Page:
Cal law professor John Yoo – who as a Justice Department attorney helped build a legal framework for the “enhanced interrogation” techniques many consider to be torture and for other perceived Bush Administration transgressions – has found a new way to make Bay Area liberals mad: supporting President Barack Obama’s stance on his power to attack Libya.

In an op-ed piece that appeared in Friday’s Wall Street Journal, Yoo argues House Republicans are sacrificing constitutional principle for partisan advantage in battling the President on Libya.

John Yoo “By accusing President Barack Obama of violating the War Powers Resolution, House Republicans are abandoning their party’s longstanding position that the Constitution allows the executive to use force abroad, subject to Congress’s control over funding,” Yoo wrote. “Sadly, they’ve fallen victim to the siren song of short-term political gain against a president who continues to stumble in national-security matters.”

OK, so he’s not an Obama fan by any stretch of the imagination. But Yoo wrote that “Mr. Obama’s constitutional position today on war powers is little different from that of President George W. Bush, whom Democrats portrayed as a warmongering dictator.”

“If the Constitution gives the president the executive authority to use force abroad, Congress cannot take it away,” Yoo wrote. “Surely Mr. Boehner agreed with this proposition before the current president took office. He, for instance, never claimed that President George W. Bush’s exercise of broad executive powers in the war on terror violated the Constitution. Nor does he appear to have thought that legislative authorization of the Afghanistan and Iraq wars was constitutionally necessary in 2001 and 2002.”

If Republicans want to end U.S. involvement in Libya, Yoo concludes, they should cut the operation’s purse strings; refuse to lift the debt ceiling until they get what they want; or even start impeachment proceedings. “But holding hands with isolationist Democrats out of political convenience is no way to defend the Constitution.”

So, Yoo’s tally is: House Republicans are wrong; antiwar Democrats are wrong; and the President is wrong but constitutionally protected.

UPDATE @ 9:50 A.M.: Liz Cheney and Karl Rove agree.

Posted on Monday, June 20th, 2011
Under: International politics | 1 Comment »

Marriage, state budget & San Jose on ‘TWINC’

I was on KQED’s “This Week in Northern California” last night to discuss this week’s developments in the same-sex marriage wars. With me were KQED’s John Myers to discuss the state budget fiasco, and the Wall Street Journal’s Bobby White to discuss how San Jose is grappling with its monumental budget deficit.

Posted on Saturday, June 18th, 2011
Under: same-sex marriage, state budget, TWINC | No Comments »

Dems can’t stop GOP ag spending bill

The House today voted 217-203 to pass H.R. 2112, the Agriculture, Rural Development, Food & Drug Administration and Related Agencies Appropriations Act of 2012, which Democrats say would cut 400,000 to 550,000 eligible low-income women and young children from the Women, Infants and Children (WIC) program.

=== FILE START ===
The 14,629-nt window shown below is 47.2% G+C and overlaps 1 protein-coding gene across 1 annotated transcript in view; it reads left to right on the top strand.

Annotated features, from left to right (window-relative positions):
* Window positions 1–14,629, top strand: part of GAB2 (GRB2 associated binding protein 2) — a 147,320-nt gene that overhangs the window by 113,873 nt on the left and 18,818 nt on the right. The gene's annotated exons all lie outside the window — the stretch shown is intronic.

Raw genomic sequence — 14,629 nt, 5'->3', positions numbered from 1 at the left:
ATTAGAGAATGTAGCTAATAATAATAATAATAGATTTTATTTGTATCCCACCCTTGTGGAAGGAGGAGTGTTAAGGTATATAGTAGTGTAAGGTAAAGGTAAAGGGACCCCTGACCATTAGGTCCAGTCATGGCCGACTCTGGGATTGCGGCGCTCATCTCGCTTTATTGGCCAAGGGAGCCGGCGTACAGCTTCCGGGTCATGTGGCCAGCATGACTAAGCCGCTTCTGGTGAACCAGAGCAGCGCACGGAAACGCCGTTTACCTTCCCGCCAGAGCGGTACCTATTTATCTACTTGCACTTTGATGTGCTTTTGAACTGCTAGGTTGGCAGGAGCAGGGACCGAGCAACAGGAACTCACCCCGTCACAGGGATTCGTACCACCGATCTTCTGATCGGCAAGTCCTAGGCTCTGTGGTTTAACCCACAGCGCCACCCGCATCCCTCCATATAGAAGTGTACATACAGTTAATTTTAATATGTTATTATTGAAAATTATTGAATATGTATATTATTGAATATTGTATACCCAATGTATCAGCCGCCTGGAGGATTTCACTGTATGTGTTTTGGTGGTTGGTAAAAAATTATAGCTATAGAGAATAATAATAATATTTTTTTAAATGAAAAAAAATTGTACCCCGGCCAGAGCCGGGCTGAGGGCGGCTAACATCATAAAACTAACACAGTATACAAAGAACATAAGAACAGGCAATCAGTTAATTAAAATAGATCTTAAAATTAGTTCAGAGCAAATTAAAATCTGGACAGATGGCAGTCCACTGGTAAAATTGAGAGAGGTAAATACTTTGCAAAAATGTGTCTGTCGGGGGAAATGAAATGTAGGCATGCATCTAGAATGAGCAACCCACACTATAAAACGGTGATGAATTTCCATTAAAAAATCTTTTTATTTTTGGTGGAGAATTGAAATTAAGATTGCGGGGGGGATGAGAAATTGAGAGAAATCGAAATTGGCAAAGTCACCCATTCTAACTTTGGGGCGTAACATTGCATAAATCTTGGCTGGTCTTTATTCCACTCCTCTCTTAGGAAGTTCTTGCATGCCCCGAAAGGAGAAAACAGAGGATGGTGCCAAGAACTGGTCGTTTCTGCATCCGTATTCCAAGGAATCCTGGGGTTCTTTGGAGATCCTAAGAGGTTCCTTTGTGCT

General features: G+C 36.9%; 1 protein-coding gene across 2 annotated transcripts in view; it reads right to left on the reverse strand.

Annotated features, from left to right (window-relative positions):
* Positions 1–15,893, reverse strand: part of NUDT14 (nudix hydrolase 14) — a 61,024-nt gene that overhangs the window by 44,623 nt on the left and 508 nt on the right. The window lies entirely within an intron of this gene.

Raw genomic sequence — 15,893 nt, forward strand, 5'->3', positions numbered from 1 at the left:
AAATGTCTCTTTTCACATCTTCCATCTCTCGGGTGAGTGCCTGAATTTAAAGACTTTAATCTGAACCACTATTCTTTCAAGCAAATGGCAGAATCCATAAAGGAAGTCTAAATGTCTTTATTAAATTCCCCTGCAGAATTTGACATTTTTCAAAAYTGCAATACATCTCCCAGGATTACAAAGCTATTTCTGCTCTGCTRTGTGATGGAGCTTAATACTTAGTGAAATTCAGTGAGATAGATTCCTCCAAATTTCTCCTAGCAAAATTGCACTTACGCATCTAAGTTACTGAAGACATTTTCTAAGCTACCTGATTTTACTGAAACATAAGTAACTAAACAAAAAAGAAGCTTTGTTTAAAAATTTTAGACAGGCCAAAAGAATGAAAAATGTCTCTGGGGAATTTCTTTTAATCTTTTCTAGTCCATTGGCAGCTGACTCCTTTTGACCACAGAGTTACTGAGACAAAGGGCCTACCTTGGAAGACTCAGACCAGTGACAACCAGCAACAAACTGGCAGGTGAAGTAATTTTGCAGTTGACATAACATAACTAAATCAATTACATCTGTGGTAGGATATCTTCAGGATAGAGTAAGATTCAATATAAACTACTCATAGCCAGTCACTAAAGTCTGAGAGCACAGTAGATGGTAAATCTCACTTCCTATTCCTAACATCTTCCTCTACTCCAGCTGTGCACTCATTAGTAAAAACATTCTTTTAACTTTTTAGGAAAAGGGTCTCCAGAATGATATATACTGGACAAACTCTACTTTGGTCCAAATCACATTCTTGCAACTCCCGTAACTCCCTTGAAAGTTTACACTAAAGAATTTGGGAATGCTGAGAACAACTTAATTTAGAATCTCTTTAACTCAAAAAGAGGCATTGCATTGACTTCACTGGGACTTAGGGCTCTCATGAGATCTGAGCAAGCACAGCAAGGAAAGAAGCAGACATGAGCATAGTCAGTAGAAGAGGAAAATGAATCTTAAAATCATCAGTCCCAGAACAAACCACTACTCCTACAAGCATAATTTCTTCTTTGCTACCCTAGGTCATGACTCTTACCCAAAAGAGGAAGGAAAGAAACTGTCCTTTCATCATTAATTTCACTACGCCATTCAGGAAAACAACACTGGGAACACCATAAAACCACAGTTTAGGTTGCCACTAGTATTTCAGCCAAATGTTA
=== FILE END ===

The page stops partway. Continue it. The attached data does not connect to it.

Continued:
No Democrats supported the bill; 19 Republicans opposed it.

Critics said the bill also would undermine food safety efforts, increasing the risk of food-borne illnesses, as well as risk another financial crisis and drive up gas prices by defunding the Commodity Futures Trading Commission.

Rep. George Miller, D-Martinez, the Education and the Workforce Committee’s ranking Democrat, issued a statement saying the bill “is harmful, ineffective and plays politics with our children’s health.”

“WIC is a necessity for thousands of moms and their children, and these cuts are a slap in the face to those who rely on these services to help feed their families. There is no place for partisan politics when it comes to the well-being of our children,” Miller said. “The Republicans also roll back important and historic substantive changes we made to the school meals program last Congress. For millions of children, the meals they eat at school serve as a nutritional safety net – denying these children healthy options at school is just another example of House Republicans choosing to prioritize oil companies and big business instead of the children who need our help the most.”

House Appropriations Chairman Hal Rogers, R-Kent., said the bill “answers the call from Americans to reduce government spending while still providing for critical programs that keep American agriculture competitive in a global economy.

“The funding in this bill will help our rural communities to thrive, provide daily nutrition to children and families across the country, and keep our food and drug supply safe,” Rogers said. “This legislation will also help to put the Department of Agriculture, the FDA, and other agencies back on a sustainable budget path that is accountable to the taxpayers of this country.”

Rep. John Garamendi, D-Walnut Grove, spoke against it repeatedly on the House floor:

More of Garamendi’s opposition to the bill, after the jump…
Read the rest of this entry »

Posted on Thursday, June 16th, 2011
Under: Agriculture, George Miller, John Garamendi, U.S. House | 1 Comment »